AT&T’s attempt to remake the U.S. wireless landscape with its huge $39 billion deal for T-Mobile may have finally reached the breaking point. AT&T (NYSE: T) and Deutsche Telekom (NYSE: DT) have asked the federal judge overseeing the lawsuit filed by the U.S. Department of Justice to postpone court hearings in the case until they can “evaluate all options.”
The Wall Street Journal noted an AT&T statement Monday morning that reversed the company’s position on whether or not court hearings should continue ahead of the case, which is scheduled for February. “AT&T and Deutsche Telekom advised Judge Huvelle this morning that they wish to stay any further Court proceedings until January 18, 2012, to allow the two companies time to evaluate all options,” AT&T said in a statement. “We are actively considering whether and how to revise our current transaction to achieve the necessary regulatory approvals so that we can deliver the capacity enhancements and improved customer service that can only be derived from combining our two companies’ wireless assets.”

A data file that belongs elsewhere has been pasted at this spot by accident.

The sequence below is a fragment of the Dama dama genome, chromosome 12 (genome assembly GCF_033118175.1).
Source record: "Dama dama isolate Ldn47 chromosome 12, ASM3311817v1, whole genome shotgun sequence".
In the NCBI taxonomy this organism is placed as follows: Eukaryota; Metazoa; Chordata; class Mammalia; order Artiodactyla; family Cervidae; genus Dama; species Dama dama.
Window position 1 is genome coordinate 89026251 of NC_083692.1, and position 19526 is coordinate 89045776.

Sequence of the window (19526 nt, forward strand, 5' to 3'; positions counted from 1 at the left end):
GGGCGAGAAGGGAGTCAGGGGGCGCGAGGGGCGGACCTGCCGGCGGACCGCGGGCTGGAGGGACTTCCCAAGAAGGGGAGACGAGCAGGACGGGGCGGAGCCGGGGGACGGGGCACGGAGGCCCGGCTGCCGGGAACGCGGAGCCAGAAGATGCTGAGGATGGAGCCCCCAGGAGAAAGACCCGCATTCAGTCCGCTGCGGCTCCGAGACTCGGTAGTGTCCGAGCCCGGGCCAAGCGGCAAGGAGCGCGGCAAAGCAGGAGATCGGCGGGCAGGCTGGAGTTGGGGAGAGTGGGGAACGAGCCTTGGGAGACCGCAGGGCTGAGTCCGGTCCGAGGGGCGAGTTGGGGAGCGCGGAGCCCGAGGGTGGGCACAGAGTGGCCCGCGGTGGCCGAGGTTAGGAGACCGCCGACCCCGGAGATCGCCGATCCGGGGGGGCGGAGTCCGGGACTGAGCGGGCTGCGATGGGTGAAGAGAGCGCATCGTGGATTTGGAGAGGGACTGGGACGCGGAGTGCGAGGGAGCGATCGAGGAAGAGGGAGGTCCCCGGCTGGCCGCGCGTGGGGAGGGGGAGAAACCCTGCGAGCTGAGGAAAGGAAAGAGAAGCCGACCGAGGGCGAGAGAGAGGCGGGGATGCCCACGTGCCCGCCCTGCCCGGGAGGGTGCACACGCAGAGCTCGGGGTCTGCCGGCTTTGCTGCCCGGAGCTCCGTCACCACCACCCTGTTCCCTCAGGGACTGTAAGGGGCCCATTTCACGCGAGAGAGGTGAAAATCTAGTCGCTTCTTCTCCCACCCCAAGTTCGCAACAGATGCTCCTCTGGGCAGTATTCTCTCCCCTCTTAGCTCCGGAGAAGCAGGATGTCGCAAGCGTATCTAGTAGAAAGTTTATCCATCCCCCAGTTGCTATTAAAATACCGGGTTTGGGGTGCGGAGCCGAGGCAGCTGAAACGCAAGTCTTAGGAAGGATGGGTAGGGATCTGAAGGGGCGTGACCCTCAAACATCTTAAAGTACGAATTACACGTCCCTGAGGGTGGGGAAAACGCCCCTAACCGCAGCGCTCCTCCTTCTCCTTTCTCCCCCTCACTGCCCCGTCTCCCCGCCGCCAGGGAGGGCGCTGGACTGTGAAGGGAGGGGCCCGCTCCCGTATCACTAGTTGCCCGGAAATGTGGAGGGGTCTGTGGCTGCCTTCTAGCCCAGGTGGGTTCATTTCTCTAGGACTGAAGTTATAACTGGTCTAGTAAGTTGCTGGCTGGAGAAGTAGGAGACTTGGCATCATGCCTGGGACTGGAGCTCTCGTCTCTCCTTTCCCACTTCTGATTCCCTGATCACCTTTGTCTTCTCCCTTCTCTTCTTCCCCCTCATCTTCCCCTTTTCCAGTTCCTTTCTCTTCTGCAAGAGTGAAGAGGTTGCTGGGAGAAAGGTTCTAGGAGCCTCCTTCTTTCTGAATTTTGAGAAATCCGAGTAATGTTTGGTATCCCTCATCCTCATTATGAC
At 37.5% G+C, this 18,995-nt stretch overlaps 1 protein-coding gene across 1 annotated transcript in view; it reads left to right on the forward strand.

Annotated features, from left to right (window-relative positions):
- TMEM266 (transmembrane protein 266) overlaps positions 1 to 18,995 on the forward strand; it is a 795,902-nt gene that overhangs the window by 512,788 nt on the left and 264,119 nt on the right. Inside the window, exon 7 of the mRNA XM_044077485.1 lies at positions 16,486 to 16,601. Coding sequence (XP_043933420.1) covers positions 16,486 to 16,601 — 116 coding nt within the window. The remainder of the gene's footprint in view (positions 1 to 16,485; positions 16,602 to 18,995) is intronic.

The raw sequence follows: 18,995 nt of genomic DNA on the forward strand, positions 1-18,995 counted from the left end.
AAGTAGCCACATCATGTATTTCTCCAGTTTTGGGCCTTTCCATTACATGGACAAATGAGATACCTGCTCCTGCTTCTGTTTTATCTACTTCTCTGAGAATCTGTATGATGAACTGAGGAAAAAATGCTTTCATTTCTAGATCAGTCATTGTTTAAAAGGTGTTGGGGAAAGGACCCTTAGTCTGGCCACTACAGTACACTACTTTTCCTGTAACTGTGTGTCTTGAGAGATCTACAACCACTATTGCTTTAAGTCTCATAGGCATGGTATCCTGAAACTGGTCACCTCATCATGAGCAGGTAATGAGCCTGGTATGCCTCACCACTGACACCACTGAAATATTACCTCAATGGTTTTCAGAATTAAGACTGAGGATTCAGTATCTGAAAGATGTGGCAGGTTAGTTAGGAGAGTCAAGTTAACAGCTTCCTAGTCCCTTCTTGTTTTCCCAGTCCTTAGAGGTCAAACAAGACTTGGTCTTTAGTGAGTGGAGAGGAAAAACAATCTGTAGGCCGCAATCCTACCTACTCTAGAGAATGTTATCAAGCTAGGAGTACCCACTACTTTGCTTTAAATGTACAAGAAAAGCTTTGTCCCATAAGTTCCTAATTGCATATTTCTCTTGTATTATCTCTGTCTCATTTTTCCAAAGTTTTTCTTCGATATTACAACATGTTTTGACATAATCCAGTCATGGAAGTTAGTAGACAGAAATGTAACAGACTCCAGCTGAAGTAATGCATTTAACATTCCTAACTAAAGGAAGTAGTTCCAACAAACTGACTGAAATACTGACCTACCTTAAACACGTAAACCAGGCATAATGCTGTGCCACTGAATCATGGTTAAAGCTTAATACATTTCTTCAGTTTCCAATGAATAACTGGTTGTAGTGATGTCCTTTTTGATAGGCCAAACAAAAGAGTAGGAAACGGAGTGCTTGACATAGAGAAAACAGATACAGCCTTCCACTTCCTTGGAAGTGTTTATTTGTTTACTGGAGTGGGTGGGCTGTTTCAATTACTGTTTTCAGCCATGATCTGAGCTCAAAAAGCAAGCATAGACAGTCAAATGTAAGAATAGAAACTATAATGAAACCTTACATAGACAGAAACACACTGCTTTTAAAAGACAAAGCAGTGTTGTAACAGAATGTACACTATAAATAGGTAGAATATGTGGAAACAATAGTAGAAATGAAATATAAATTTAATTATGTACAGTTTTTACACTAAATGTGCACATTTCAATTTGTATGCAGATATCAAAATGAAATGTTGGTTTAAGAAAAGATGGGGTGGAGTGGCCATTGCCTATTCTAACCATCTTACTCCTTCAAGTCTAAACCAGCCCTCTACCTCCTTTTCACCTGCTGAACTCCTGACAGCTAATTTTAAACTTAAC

The request, which was made in conjunction with the DOJ, was approved. That buys AT&T and Deutsche Telekom a few more weeks to figure out what, if anything, they can salvage from the proposed deal.
Opposition to the proposed deal has hampered AT&T’s chances of getting it by skeptical government regulators almost since the day it was announced back in March, but the deal has really started to stall over the last few weeks. The Federal Communications Commission said that it could not approve the merger as currently proposed due to concerns about the combined market power of the two carriers and the prospect that the deal would result in job losses, and it released a report sharply criticizing the deal after AT&T pulled its merger application from consideration.
Meanwhile, the DOJ was preparing to challenge the deal in court in February after having articulated many of the same concerns earlier in the year. The decision to ask for a delay in court hearings leading up to that trial probably means that AT&T and Deutsche Telekom need more time to hammer out a new deal that includes divestitures or other asset sales in order to satisfy concerns about the power of the combined company.
Another interesting development in the saga surfaced Monday: Dish Network (NSDQ: DISH) is potentially interested in working with T-Mobile to share wireless spectrum if the AT&T deal is not allowed to pass, according to an interview its CEO did with Bloomberg.